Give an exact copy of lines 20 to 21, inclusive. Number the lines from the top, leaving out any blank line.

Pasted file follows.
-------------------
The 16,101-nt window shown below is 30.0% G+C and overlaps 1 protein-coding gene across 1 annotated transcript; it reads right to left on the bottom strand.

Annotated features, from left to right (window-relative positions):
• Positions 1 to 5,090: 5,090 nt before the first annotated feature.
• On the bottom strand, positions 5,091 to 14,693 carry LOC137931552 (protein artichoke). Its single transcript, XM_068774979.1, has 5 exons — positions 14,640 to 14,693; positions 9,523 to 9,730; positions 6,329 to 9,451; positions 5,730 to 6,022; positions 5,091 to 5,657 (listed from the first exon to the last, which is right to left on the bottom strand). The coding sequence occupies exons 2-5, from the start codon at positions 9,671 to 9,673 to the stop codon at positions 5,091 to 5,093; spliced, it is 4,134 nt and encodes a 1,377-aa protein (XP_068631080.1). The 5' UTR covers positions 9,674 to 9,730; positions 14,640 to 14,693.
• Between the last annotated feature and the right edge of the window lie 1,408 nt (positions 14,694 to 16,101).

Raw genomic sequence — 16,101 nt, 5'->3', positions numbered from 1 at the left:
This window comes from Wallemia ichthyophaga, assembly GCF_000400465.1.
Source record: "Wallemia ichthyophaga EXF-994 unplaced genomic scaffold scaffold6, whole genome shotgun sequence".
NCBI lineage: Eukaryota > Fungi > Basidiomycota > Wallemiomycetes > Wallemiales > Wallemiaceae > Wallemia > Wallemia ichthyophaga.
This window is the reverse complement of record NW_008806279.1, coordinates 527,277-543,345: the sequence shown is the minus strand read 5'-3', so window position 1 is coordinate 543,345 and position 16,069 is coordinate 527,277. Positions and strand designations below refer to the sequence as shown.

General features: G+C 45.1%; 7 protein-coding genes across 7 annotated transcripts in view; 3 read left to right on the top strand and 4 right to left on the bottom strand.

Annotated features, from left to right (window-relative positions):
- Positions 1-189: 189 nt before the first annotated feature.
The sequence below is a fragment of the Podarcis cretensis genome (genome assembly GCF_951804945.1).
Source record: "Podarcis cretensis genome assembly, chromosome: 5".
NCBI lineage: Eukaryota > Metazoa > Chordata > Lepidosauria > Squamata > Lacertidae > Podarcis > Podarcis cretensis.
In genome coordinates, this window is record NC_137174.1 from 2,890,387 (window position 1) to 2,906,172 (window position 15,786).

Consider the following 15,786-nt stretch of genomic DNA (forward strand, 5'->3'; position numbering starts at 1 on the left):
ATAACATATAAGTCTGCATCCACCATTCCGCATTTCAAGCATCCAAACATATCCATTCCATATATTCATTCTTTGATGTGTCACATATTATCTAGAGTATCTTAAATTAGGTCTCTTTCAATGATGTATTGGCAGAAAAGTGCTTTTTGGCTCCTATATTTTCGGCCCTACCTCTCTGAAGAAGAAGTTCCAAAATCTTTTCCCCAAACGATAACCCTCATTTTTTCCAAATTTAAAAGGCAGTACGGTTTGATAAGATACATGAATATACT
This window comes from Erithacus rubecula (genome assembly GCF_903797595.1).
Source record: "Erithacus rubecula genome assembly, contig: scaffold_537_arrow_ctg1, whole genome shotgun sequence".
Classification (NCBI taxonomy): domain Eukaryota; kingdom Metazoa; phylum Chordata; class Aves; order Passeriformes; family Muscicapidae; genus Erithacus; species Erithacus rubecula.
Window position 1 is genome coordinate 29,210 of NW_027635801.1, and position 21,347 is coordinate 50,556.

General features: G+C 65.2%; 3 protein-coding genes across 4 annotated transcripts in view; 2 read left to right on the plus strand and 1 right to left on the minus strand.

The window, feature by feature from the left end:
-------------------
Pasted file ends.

This window comes from Erithacus rubecula (genome assembly GCF_903797595.1).
Source record: "Erithacus rubecula genome assembly, contig: scaffold_537_arrow_ctg1, whole genome shotgun sequence".